Food & Drink

Convince me why I should not eat livestock oats (serious)

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  • Dec 5th, 2019 3:25 am
Jul 8, 2017
211 posts

Convince me why I should not eat livestock oats (serious)

Livestock / human oats come from the same field, often processed in the same plant, contain the same nutrients, yet are magnitudes cheaper (~$15 usd for 50 lbs). It is read that Richard Proenneke also ate livestock oats due to the lower costs.

The livestock oats I am looking at are "steam rolled oats", they are just liked Quaker oats you'd find at the store, they are rolled (husk removed) and steamed. Some forums have suggested to buy "racehorse" oats as they will be the highest quality to feed multi-million dollar horses.

Arguments may be that foreign material may be present (dust, some husks, bugs, etc) which are all valid. But I do not see feed oats cant be used if chosen carefully. Anything potentially harmful will be killed during the cooking process.

I would freeze excess oats for storage to kill off any eggs/bugs (weevil's, etc).

23 replies
Aug 14, 2019
26 posts
Replying to follow this thread. If I can get them that cheap i'll start stocking up.
Aug 23, 2019
897 posts
i Highly doubt the factory that produces the brand for human consumption uses the same equipment or process for the animal feed brand.

The duty of care and liability for animal feed is much lower.
I don’t know what type of bugs or parasites or bacteria could be present....but likely they go through much stricter requirement for human food.the equipment that keeps the food cleans it or distributed it is kept to a higher standard
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Aug 2, 2010
15193 posts
Here 'n There
Well e-coli for one, but perhaps you are immune...
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May 8, 2007
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The amount of people-grade oats used in a serving of porridge is worth only about 10 cents. Is it worthwhile to go to animal-grade oats to save 10 cents? Maybe worthwhile only if feeding a big family and they like oats every day. BTW I eat oats every day, steel cut type, in a mix with barley, flax, quinoa, lentils, and walnuts.

A 50 pound bag of oats is going to take a very long time to use up. If I had a giant bag of oats in my house I would be concerned about bugs getting into them or growing since they might already be there in egg form. I used to frequently find little caterpillars even in new bags of multigrain cereal that was to be cooked. For that reason I try not to have a lot of grains, flour, nuts and similar food in cupboards and I try to keep them in the fridge and freezer.
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Aug 10, 2015
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Elgin, ON
speer12345 wrote: I would freeze excess oats for storage to kill off any eggs/bugs (weevil's, etc).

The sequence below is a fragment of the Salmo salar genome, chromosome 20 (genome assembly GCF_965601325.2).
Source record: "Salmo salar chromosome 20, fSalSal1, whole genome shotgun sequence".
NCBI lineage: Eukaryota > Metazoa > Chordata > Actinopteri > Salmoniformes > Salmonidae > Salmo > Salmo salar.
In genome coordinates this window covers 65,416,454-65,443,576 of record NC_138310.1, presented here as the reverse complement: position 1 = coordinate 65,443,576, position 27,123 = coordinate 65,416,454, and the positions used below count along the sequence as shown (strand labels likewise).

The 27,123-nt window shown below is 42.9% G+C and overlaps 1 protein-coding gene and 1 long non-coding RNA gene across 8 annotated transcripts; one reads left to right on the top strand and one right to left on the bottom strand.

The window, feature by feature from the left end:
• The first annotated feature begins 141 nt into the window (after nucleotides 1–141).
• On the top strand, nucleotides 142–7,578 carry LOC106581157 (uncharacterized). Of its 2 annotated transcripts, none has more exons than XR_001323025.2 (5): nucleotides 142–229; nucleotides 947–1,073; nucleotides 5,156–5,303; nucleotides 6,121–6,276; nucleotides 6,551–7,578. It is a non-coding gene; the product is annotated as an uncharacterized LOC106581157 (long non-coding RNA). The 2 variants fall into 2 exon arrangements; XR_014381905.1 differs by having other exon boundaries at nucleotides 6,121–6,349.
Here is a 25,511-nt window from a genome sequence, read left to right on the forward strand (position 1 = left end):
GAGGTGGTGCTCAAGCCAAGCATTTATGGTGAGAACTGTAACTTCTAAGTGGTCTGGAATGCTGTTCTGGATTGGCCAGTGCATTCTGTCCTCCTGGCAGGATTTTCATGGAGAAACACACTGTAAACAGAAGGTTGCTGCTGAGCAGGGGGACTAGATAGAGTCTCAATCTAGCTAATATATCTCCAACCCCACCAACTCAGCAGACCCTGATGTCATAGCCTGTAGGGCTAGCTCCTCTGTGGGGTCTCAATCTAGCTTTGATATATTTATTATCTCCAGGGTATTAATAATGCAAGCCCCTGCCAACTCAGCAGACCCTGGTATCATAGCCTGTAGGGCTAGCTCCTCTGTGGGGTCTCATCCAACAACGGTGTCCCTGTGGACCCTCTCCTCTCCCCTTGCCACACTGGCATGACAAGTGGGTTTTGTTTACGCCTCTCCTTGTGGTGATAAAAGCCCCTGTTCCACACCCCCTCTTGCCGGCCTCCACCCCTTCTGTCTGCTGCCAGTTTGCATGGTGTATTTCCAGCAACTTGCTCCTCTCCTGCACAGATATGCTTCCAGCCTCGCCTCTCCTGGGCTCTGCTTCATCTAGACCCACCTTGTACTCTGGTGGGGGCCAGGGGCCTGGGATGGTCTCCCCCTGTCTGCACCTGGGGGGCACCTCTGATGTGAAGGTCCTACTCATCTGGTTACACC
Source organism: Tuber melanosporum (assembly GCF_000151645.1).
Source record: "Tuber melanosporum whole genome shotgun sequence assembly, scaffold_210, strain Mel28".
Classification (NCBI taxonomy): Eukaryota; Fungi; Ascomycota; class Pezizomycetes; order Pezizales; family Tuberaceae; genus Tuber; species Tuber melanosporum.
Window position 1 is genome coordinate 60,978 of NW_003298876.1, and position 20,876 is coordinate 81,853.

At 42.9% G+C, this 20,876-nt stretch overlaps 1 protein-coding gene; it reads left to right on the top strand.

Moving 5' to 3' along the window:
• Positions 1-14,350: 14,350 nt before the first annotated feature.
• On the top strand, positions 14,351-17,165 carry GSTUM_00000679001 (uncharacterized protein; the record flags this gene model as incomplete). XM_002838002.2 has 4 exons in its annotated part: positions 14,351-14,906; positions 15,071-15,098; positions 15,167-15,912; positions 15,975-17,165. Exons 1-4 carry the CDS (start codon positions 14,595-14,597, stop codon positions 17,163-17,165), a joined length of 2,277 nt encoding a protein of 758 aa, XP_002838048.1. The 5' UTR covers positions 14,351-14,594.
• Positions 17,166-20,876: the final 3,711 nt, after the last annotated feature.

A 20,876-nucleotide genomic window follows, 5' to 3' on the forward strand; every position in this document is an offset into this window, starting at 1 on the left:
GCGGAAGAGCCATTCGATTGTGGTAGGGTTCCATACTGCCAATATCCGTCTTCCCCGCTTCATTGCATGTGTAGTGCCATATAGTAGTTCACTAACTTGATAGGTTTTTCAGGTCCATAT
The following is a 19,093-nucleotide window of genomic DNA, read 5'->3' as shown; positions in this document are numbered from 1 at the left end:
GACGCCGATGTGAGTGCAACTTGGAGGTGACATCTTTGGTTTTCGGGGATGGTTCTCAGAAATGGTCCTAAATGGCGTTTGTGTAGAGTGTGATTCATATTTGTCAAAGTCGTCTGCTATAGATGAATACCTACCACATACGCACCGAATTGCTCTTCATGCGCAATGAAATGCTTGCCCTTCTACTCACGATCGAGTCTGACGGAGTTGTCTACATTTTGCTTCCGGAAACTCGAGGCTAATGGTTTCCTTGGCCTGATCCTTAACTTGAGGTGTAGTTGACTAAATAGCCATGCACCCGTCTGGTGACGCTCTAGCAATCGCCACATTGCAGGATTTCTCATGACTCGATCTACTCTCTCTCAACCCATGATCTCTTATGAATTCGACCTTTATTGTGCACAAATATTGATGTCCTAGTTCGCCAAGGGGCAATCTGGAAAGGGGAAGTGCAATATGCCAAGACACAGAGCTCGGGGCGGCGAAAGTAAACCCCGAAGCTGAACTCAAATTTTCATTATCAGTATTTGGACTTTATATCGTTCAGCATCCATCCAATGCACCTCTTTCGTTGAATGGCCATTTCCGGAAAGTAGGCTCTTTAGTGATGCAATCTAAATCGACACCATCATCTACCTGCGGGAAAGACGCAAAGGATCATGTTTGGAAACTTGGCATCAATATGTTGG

What is freezer space worth to you? How much space do you have available for livestock oats? How would you be using that space if you were not using it for livestock oats?

Extreme example: if you have to buy a new additional freezer for your livestock oats, the energy usage would kill your savings. Or, if you are running a large chest freezer that is mostly empty, perhaps you could save more money by simply not running the freezer, and eating human grade oats.
Sr. Member
Dec 22, 2014
931 posts
Regina, SK
I think if you want to live like Richard Proenneke you have to truly live like Richard Proenneke. Not just cherry pick certain points.
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Jun 12, 2007
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Doesn’t this fall into the same category as “what’s the difference between canned dog food and canned beef stew or canned cat food and canned tuna?”
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Jun 29, 2010
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careful, eating equine oats might make you a little hoarse
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Jun 8, 2005
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Even frozen, these oats will go rancid long before you're able to finish them. A horse eats ~3lbs of oats per day. If you're eating this for breakfast, a typical serving size is 2 ounces. So if you ate it every day, it would take 24 days to eat 3lbs. To finish the bag it would take 400 days.

Given that the shelf life of a bag of quaker rolled oats is 2 years, I might be wrong with my initial statement. Presumably it won't go rancid before you finish the bag, assuming the shelf life is the same as a bag of quaker rolled oats.

Now I'm considering this...
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Sep 21, 2010
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This is so funny, I've seen threads about oats every Now and then, are you guys raising horses or horses themselves? Lol.
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Jan 9, 2011
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Good lord. The animal-grade oats are CAD 88¢/kg at your quoted price. At Costco you can get 5kg of fit-for-humans oats for $7.99, which is $1.60/kg. Even if they were of equal quality (which they aren't), is the hassle of storage and procurement from an agricultural supplier going to be worth the savings? Even if you eat oats like a champ you're not even going to get through a 50lb bag before it goes bad.
Jul 8, 2017
211 posts
I eat atleast 2lb of oatmeal per week. (bowl a day), so it may take 6 months to eat?